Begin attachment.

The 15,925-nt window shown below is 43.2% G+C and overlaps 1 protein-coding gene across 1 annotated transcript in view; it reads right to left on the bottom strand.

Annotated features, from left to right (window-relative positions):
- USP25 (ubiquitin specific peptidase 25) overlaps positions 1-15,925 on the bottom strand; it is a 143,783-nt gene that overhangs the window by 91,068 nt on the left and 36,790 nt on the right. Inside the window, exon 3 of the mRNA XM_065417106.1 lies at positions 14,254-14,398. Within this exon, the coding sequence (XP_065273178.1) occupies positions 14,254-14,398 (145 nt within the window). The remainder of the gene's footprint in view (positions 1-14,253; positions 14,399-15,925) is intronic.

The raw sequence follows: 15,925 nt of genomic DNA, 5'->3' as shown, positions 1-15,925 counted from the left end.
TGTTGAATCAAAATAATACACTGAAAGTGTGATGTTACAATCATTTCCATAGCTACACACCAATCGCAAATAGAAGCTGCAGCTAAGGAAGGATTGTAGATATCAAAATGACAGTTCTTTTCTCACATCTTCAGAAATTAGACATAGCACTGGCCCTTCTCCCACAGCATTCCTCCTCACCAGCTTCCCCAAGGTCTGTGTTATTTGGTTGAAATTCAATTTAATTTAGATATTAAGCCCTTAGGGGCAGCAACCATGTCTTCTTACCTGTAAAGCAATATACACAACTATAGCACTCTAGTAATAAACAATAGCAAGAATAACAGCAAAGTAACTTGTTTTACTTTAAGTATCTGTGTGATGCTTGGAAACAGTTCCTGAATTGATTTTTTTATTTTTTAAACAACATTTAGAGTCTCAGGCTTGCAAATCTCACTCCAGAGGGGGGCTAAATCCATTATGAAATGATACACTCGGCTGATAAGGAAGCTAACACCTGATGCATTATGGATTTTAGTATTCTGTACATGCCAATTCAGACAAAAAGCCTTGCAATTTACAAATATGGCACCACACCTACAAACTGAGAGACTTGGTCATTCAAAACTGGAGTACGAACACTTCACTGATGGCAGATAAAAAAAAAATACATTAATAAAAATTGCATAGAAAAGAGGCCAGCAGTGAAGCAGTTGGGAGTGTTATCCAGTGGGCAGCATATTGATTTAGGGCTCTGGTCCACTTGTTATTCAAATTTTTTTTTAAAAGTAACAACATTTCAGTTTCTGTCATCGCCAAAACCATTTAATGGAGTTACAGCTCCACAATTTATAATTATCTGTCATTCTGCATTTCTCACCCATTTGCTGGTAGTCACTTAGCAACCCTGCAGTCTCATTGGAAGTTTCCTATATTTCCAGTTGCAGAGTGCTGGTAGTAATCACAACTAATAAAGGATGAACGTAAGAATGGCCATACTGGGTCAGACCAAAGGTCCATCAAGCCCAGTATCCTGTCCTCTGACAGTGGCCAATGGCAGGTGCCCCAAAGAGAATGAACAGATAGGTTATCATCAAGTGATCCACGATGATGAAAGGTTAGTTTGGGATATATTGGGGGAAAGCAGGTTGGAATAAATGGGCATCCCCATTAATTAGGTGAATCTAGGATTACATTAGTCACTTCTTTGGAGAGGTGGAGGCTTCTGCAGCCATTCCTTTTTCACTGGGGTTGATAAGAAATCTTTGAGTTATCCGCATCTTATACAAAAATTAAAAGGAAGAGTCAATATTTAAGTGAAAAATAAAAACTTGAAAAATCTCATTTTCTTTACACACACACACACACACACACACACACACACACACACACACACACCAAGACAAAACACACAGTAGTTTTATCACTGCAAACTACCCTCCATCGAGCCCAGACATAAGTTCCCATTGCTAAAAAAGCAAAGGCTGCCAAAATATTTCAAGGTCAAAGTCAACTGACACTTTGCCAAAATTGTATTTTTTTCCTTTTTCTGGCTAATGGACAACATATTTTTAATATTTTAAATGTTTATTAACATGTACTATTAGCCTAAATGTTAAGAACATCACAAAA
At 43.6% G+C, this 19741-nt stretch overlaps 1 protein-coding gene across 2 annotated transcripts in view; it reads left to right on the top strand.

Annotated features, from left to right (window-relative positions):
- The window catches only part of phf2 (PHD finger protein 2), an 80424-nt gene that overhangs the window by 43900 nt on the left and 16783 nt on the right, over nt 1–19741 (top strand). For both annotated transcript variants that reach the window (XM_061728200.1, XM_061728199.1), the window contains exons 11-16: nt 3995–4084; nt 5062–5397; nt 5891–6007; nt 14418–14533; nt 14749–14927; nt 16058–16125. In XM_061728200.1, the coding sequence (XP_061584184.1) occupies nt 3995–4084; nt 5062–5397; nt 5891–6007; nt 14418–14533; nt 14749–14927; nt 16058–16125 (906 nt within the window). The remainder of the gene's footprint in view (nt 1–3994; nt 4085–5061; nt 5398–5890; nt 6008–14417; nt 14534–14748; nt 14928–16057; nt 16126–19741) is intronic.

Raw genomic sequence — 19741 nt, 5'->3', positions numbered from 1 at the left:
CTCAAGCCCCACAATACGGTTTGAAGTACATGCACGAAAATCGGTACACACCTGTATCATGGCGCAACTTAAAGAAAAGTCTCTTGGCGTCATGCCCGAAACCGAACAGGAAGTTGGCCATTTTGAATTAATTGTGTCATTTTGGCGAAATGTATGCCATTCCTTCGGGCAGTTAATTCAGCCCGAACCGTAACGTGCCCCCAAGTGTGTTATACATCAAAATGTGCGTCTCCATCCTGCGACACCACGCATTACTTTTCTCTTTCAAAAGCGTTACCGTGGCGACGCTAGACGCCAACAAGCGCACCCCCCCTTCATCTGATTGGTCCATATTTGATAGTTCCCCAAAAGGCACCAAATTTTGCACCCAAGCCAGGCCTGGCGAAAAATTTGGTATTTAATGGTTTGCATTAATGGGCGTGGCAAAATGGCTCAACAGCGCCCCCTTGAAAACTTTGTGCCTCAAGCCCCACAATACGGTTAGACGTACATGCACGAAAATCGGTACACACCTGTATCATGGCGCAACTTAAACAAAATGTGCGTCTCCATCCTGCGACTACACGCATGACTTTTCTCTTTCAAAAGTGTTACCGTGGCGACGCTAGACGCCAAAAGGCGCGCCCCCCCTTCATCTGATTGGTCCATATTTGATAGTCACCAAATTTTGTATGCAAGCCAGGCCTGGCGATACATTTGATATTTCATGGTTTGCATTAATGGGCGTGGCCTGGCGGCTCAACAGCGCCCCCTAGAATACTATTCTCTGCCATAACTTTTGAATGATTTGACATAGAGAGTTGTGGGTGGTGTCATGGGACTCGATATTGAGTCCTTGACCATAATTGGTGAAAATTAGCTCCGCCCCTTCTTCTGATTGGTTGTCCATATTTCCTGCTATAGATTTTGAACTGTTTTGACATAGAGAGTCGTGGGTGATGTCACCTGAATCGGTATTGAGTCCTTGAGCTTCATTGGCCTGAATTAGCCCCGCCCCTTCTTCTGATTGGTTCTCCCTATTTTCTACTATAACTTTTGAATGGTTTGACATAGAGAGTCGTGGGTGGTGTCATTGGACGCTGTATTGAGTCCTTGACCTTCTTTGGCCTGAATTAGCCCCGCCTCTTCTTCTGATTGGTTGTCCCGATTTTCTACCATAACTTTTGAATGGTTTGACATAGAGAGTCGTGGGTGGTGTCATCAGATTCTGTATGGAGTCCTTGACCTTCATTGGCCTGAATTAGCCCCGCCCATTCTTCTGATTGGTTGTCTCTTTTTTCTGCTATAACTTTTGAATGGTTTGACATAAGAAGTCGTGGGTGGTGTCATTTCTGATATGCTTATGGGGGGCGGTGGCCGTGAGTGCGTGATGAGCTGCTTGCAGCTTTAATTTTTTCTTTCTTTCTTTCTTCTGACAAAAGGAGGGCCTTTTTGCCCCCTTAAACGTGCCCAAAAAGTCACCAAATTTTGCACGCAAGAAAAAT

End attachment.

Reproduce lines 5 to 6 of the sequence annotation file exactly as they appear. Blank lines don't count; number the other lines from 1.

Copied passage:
TGTTGAATCAAAATAATACACTGAAAGTGTGATGTTACAATCATTTCCATAGCTACACACCAATCGCAAATAGAAGCTGCAGCTAAGGAAGGATTGTAGATATCAAAATGACAGTTCTTTTCTCACATCTTCAGAAATTAGACATAGCACTGGCCCTTCTCCCACAGCATTCCTCCTCACCAGCTTCCCCAAGGTCTGTGTTATTTGGTTGAAATTCAATTTAATTTAGATATTAAGCCCTTAGGGGCAGCAACCATGTCTTCTTACCTGTAAAGCAATATACACAACTATAGCACTCTAGTAATAAACAATAGCAAGAATAACAGCAAAGTAACTTGTTTTACTTTAAGTATCTGTGTGATGCTTGGAAACAGTTCCTGAATTGATTTTTTTATTTTTTAAACAACATTTAGAGTCTCAGGCTTGCAAATCTCACTCCAGAGGGGGGCTAAATCCATTATGAAATGATACACTCGGCTGATAAGGAAGCTAACACCTGATGCATTATGGATTTTAGTATTCTGTACATGCCAATTCAGACAAAAAGCCTTGCAATTTACAAATATGGCACCACACCTACAAACTGAGAGACTTGGTCATTCAAAACTGGAGTACGAACACTTCACTGATGGCAGATAAAAAAAAAATACATTAATAAAAATTGCATAGAAAAGAGGCCAGCAGTGAAGCAGTTGGGAGTGTTATCCAGTGGGCAGCATATTGATTTAGGGCTCTGGTCCACTTGTTATTCAAATTTTTTTTTAAAAGTAACAACATTTCAGTTTCTGTCATCGCCAAAACCATTTAATGGAGTTACAGCTCCACAATTTATAATTATCTGTCATTCTGCATTTCTCACCCATTTGCTGGTAGTCACTTAGCAACCCTGCAGTCTCATTGGAAGTTTCCTATATTTCCAGTTGCAGAGTGCTGGTAGTAATCACAACTAATAAAGGATGAACGTAAGAATGGCCATACTGGGTCAGACCAAAGGTCCATCAAGCCCAGTATCCTGTCCTCTGACAGTGGCCAATGGCAGGTGCCCCAAAGAGAATGAACAGATAGGTTATCATCAAGTGATCCACGATGATGAAAGGTTAGTTTGGGATATATTGGGGGAAAGCAGGTTGGAATAAATGGGCATCCCCATTAATTAGGTGAATCTAGGATTACATTAGTCACTTCTTTGGAGAGGTGGAGGCTTCTGCAGCCATTCCTTTTTCACTGGGGTTGATAAGAAATCTTTGAGTTATCCGCATCTTATACAAAAATTAAAAGGAAGAGTCAATATTTAAGTGAAAAATAAAAACTTGAAAAATCTCATTTTCTTTACACACACACACACACACACACACACACACACACACACACACACACCAAGACAAAACACACAGTAGTTTTATCACTGCAAACTACCCTCCATCGAGCCCAGACATAAGTTCCCATTGCTAAAAAAGCAAAGGCTGCCAAAATATTTCAAGGTCAAAGTCAACTGACACTTTGCCAAAATTGTATTTTTTTCCTTTTTCTGGCTAATGGACAACATATTTTTAATATTTTAAATGTTTATTAACATGTACTATTAGCCTAAATGTTAAGAACATCACAAAA
At 43.6% G+C, this 19741-nt stretch overlaps 1 protein-coding gene across 2 annotated transcripts in view; it reads left to right on the top strand.